The Dark Tower Review (2)

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The Dark Tower Review (Part 2)

The following covers the second half of The Gunslinger (1982) by Stephen King, and serves as an introduction to Ka, Mid-World, and the death & life & death of Jake Chambers.

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So Much Child Death

As the Gunslinger, Roland Deschain, chases after the Man in Black (Randall Flagg / Walter Paddock O’Dim / Marten Broadcloak), he comes across a way station. The setting of this book, known as Mid-World, seems like it could be a post-apocalyptic version of our own world, an irradiated wasteland with gas stations & ancient machinery. But there are also elements of the Old West & Clint Eastwood cowboys mixed with the sword & sorcery of Arthurian legend & Lord of the Rings.

Mid-World has “moved on.” The world was full of magic, which was replaced by technology, and now that technology is falling apart. It is as if whatever caused the apocalypse, when the big nuclear bombs dropped or whatever, they hit so hard that they tore holes in the fabric of space/time. Now realities are mingling with the fantasy & magic of Stephen King’s imagination. And so much time has passed, it is almost impossible to tell what the real world would have been like so long ago.

At the way station, Roland the Gunslinger meets a boy from the real world; our world. Jake Chambers, a ten-year-old boy from New York, was pushed in front of a car and killed in 1977. When he “woke up,” he was here in Mid-World and has spent the last few hours or days hiding from the Man in Black.

It is never made clear as to why Jake’s death takes him to Mid-World, but Stephen King does this in a lot of his writing: things just happen because that’s how the story goes. It gives his stories a fable or fairytale quality; sometimes it’s a fairy godmother who shows up to save the day, sometimes it’s a giant space turtle. A killed kid serendipitously popping up at an inter-dimensional way station is the least egregious of these offenses. Eventually, the character of Stephen King in 1977 will send a message to Jake Chambers in 1999 by writing it down on a piece of paper & eating it.

The only explanation for these instances could be linked to fate or destiny, what the Gunslinger calls “Ka.” The wheel of Ka turns like an unstoppable force. Some characters will have prophetic visions or dreams, right at a conveniently crucial moment, supposedly just because Ka wills it. But psychics & telekinesis are prominent throughout King’s work. Carrie, The Shining, & Dead Zone all have protagonists who are able to know & do fantastical things simply because the author wills them to. Maybe he even believes in this kind of predestination or karma or magic.

Another common theme in King’s work is the suffering & murder of children. He’s worse than Anakin Skywalker when it comes to slaughtering younglings. The Shining, IT, The Body (Stand By Me), and Pet Sematary are made all the more terrifying because the horrors are enacted upon children. In the later Dark Tower books, the character Stephen King is struck by a car in 1999. The driver of the vehicle comments on the film version of Cujo and expresses how glad he was that the boy survives in the movie. A broken & bleeding Stephen King admits, “in the book, the boy died.”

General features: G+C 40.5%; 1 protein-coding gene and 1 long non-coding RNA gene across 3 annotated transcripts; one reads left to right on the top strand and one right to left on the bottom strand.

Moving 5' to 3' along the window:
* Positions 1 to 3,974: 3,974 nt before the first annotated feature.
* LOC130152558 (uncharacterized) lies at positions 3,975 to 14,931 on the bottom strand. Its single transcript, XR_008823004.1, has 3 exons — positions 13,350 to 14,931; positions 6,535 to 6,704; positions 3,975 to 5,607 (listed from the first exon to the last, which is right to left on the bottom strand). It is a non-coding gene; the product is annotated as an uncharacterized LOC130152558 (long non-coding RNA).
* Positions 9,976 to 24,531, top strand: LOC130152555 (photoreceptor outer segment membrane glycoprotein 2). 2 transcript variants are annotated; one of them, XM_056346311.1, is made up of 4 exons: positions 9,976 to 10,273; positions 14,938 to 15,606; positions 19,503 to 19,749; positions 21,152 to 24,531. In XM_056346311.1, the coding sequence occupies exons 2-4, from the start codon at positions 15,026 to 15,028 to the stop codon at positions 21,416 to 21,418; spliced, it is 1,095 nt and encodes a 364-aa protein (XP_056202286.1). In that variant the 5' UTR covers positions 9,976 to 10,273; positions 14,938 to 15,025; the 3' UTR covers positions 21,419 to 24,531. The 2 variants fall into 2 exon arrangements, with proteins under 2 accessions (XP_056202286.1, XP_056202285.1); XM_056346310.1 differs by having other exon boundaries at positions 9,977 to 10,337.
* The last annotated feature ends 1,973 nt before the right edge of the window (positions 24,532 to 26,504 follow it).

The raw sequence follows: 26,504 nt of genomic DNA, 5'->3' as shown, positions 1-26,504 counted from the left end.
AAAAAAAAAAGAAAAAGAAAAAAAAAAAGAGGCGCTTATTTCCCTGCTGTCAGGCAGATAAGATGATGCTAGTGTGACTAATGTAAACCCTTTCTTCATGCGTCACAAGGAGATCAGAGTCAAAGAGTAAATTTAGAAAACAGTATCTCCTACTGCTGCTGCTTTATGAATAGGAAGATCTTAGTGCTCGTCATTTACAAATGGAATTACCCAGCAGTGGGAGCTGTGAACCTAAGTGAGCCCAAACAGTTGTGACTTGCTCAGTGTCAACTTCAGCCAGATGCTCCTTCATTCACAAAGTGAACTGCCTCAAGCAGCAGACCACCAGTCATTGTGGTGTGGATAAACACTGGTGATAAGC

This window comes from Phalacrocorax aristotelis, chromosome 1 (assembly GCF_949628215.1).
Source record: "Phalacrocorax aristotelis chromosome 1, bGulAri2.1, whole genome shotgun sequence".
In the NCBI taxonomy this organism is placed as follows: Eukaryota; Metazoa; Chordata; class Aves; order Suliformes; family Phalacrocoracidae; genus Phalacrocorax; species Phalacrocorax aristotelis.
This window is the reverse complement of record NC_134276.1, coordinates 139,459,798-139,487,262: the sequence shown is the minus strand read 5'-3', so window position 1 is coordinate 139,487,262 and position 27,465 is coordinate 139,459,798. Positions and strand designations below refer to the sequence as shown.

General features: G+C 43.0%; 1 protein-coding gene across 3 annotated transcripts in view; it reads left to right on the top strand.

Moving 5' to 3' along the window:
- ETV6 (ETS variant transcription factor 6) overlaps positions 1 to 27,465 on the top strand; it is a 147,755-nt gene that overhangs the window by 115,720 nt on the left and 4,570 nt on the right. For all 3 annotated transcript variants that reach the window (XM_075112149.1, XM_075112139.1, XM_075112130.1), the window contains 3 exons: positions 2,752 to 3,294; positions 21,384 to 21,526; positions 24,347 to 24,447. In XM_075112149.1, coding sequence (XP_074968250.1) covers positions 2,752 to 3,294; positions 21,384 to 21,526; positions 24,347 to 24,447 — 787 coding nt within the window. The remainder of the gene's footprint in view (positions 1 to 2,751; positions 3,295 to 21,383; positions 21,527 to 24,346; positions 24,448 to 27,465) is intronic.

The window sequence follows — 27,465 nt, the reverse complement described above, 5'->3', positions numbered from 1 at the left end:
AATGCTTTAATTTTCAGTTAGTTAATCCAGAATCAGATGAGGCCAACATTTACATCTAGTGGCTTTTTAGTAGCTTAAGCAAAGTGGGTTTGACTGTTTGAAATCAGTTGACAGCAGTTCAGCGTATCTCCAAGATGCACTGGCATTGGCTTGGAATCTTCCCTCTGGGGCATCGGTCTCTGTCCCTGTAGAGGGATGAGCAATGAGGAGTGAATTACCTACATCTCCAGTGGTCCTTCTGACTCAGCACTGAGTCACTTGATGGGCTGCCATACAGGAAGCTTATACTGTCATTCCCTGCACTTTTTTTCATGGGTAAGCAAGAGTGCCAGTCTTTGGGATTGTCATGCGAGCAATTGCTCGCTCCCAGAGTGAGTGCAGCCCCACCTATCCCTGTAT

So it is no surprise the young Jake Chambers joins Roland the Gunslinger on his dangerous quest. This poor boy, who has already died once today, almost immediately is attacked by a skeleton in a cellar. Of course, Roland saves him, but then a succubus/ghost/demon tries to sex the young Jake to death. Roland saves him again, then steps in and sexes the succubus so good she rewards him with prophetic visions. Seriously! The Gunslinger is not only the fastest draw in the west, but uses even his natural “weapons” with viscous aplomb.

Finally, as Roland & Jake close in on the Man in Black, they are overtaken by Slow Mutants. Mid-World’s version of Tolkien’s trolls or goblins, these once-human-monsters are radiation-deformed, cannibalistic brutes. Honoring the succubus’s vision, and solidifying the ruthless obsession of the Gunslinger’s quest, Roland is forced to make a choice: he can finally catch the Man in Black, only if he allows Jake to die. The boy plummets as they are trying to escape the cavernous mountains, and this time Roland doesn’t save him. As he falls to yet another death, Jake calls out to the Gunslinger, “Go then, there are other worlds than these.”

Roland is a very lonely man. Almost everyone he comes across in his journeys ends up dead, a lot of them by the Gunslinger’s own hand. But he is singular of mind & body. And as he emerges from the cave on the side of the mountains, he ultimately confronts the Man in Black sitting at a campfire, waiting for him. So they have themselves a palaver. They talk, about many things: sacrifice, love, death… and the Dark Tower.

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To be continued…

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